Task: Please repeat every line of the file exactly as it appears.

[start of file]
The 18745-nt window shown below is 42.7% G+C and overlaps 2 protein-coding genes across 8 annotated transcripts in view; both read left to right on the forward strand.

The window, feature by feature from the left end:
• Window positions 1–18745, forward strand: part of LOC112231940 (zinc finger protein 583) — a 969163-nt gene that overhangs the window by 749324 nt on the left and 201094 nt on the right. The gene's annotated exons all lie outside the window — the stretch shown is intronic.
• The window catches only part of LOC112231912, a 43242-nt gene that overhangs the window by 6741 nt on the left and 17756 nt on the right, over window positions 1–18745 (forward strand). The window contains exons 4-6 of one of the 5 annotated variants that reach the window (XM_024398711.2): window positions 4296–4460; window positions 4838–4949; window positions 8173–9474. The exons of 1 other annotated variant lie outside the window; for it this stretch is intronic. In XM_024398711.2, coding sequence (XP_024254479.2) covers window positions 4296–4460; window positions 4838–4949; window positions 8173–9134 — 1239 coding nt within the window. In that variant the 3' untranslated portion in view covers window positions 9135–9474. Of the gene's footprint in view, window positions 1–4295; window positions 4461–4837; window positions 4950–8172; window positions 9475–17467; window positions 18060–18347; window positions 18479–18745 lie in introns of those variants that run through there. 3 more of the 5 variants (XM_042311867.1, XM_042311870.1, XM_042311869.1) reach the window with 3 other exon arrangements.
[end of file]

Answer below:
The 18745-nt window shown below is 42.7% G+C and overlaps 2 protein-coding genes across 8 annotated transcripts in view; both read left to right on the forward strand.

The window, feature by feature from the left end:
• Window positions 1–18745, forward strand: part of LOC112231940 (zinc finger protein 583) — a 969163-nt gene that overhangs the window by 749324 nt on the left and 201094 nt on the right. The gene's annotated exons all lie outside the window — the stretch shown is intronic.
• The window catches only part of LOC112231912, a 43242-nt gene that overhangs the window by 6741 nt on the left and 17756 nt on the right, over window positions 1–18745 (forward strand). The window contains exons 4-6 of one of the 5 annotated variants that reach the window (XM_024398711.2): window positions 4296–4460; window positions 4838–4949; window positions 8173–9474. The exons of 1 other annotated variant lie outside the window; for it this stretch is intronic. In XM_024398711.2, coding sequence (XP_024254479.2) covers window positions 4296–4460; window positions 4838–4949; window positions 8173–9134 — 1239 coding nt within the window. In that variant the 3' untranslated portion in view covers window positions 9135–9474. Of the gene's footprint in view, window positions 1–4295; window positions 4461–4837; window positions 4950–8172; window positions 9475–17467; window positions 18060–18347; window positions 18479–18745 lie in introns of those variants that run through there. 3 more of the 5 variants (XM_042311867.1, XM_042311870.1, XM_042311869.1) reach the window with 3 other exon arrangements.